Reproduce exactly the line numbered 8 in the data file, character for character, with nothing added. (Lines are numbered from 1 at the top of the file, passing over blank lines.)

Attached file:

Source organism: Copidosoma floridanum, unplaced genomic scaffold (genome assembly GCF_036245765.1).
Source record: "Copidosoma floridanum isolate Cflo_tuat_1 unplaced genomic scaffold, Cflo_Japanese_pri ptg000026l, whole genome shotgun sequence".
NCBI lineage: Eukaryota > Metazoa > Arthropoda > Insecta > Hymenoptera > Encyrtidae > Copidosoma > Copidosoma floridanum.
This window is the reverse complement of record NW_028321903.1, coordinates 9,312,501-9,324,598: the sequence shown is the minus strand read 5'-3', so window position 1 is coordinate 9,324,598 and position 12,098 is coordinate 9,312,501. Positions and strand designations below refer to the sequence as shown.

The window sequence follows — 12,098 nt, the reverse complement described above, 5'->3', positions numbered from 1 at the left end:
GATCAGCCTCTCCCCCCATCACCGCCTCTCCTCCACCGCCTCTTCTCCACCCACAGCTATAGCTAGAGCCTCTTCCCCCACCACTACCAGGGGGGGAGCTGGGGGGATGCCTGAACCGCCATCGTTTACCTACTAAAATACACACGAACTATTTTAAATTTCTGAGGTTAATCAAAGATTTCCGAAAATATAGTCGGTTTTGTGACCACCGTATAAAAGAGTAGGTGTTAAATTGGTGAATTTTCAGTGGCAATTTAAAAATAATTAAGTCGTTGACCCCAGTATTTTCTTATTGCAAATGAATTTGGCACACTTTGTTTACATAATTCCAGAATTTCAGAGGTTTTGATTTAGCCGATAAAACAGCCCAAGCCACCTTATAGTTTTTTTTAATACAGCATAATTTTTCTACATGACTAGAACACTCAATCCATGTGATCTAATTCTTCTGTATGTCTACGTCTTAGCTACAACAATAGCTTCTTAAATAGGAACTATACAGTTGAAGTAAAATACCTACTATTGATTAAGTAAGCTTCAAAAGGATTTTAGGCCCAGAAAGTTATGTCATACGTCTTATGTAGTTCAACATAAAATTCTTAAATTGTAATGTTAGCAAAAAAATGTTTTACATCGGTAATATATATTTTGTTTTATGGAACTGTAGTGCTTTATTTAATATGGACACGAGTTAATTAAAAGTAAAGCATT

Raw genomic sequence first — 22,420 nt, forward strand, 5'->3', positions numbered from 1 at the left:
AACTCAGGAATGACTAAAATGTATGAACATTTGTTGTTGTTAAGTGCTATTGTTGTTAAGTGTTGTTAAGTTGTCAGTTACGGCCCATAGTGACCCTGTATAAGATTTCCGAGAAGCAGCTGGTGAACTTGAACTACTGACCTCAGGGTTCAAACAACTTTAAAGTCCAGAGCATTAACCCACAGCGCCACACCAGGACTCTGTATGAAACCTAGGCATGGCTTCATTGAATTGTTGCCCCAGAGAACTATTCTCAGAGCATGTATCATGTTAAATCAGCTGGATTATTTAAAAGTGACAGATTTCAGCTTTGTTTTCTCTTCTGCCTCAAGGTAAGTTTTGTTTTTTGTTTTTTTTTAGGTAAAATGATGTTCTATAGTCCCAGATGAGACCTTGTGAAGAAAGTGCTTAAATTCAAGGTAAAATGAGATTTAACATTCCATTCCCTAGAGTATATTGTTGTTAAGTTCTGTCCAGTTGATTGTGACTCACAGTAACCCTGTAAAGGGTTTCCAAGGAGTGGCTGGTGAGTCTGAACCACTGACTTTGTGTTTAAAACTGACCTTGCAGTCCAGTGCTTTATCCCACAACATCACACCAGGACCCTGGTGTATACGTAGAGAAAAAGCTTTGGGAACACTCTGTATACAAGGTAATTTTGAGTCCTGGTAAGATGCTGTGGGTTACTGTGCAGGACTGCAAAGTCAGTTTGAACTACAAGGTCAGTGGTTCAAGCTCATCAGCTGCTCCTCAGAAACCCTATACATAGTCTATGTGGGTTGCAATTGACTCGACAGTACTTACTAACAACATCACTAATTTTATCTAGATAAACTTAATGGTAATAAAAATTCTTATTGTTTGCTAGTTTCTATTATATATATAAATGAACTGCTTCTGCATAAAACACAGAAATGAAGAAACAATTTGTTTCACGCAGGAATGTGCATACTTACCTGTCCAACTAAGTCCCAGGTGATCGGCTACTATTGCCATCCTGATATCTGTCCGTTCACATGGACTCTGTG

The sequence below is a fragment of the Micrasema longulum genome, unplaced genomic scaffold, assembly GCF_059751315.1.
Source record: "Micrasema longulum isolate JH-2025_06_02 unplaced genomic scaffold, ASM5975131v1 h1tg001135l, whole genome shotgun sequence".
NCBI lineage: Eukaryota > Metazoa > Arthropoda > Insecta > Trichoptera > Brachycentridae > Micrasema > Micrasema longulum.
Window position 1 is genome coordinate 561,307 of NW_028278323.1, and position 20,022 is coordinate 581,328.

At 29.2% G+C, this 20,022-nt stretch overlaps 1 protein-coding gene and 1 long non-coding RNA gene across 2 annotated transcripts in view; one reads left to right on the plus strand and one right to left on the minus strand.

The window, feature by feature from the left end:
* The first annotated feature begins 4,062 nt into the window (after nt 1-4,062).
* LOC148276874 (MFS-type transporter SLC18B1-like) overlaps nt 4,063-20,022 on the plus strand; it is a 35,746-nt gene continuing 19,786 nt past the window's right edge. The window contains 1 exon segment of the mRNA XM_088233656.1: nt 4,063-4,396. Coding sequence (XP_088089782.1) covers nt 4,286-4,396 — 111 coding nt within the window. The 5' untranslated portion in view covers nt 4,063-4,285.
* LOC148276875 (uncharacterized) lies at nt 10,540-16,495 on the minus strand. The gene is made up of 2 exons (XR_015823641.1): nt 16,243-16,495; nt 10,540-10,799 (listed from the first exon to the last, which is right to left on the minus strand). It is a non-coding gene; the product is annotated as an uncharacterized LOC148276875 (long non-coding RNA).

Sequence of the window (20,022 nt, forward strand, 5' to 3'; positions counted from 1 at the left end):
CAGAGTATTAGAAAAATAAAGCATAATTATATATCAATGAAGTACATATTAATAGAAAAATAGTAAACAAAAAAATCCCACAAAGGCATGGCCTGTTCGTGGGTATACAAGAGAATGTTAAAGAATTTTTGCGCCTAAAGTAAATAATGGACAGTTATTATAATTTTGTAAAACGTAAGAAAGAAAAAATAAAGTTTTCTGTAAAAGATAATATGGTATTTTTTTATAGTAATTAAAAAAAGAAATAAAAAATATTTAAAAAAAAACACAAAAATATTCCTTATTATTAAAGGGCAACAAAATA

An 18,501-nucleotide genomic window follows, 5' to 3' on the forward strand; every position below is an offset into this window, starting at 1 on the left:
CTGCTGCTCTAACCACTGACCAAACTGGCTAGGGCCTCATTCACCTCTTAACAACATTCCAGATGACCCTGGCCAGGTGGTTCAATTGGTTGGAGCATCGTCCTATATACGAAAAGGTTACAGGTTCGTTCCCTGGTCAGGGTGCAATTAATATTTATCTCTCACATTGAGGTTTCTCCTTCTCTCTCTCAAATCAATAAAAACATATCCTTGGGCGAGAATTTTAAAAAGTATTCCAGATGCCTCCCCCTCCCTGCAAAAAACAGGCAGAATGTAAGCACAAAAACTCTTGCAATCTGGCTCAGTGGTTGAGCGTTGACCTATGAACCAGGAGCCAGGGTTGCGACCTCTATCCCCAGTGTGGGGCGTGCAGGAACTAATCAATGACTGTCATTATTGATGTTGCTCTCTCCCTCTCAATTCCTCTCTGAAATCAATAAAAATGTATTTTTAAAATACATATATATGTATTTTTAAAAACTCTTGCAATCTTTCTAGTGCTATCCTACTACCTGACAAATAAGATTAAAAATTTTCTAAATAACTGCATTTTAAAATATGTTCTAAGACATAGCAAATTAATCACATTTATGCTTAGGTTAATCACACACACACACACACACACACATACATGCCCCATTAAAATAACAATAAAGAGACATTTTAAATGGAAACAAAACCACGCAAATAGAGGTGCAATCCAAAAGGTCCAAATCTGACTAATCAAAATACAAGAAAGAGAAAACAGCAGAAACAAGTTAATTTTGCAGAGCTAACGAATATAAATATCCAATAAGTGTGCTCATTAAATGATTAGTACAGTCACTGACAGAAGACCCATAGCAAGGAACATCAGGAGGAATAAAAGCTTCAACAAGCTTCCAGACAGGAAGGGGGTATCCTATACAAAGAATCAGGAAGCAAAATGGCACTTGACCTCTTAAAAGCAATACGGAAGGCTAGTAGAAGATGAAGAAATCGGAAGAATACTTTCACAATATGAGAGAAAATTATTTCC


AACTCAGGAATGACTAAAATGTATGAACATTTGTTGTTGTTAAGTGCTATTGTTGTTAAGTGTTGTTAAGTTGTCAGTTACGGCCCATAGTGACCCTGTATAAGATTTCCGAGAAGCAGCTGGTGAACTTGAACTACTGACCTCAGGGTTCAAACAACTTTAAAGTCCAGAGCATTAACCCACAGCGCCACACCAGGACTCTGTATGAAACCTAGGCATGGCTTCATTGAATTGTTGCCCCAGAGAACTATTCTCAGAGCATGTATCATGTTAAATCAGCTGGATTATTTAAAAGTGACAGATTTCAGCTTTGTTTTCTCTTCTGCCTCAAGGTAAGTTTTGTTTTTTGTTTTTTTTTAGGTAAAATGATGTTCTATAGTCCCAGATGAGACCTTGTGAAGAAAGTGCTTAAATTCAAGGTAAAATGAGATTTAACATTCCATTCCCTAGAGTATATTGTTGTTAAGTTCTGTCCAGTTGATTGTGACTCACAGTAACCCTGTAAAGGGTTTCCAAGGAGTGGCTGGTGAGTCTGAACCACTGACTTTGTGTTTAAAACTGACCTTGCAGTCCAGTGCTTTATCCCACAACATCACACCAGGACCCTGGTGTATACGTAGAGAAAAAGCTTTGGGAACACTCTGTATACAAGGTAATTTTGAGTCCTGGTAAGATGCTGTGGGTTACTGTGCAGGACTGCAAAGTCAGTTTGAACTACAAGGTCAGTGGTTCAAGCTCATCAGCTGCTCCTCAGAAACCCTATACATAGTCTATGTGGGTTGCAATTGACTCGACAGTACTTACTAACAACATCACTAATTTTATCTAGATAAACTTAATGGTAATAAAAATTCTTATTGTTTGCTAGTTTCTATTATATATATAAATGAACTGCTTCTGCATAAAACACAGAAATGAAGAAACAATTTGTTTCACGCAGGAATGTGCATACTTACCTGTCCAACTAAGTCCCAGGTGATCGGCTACTATTGCCATCCTGATATCTGTCCGTTCACATGGACTCTGTG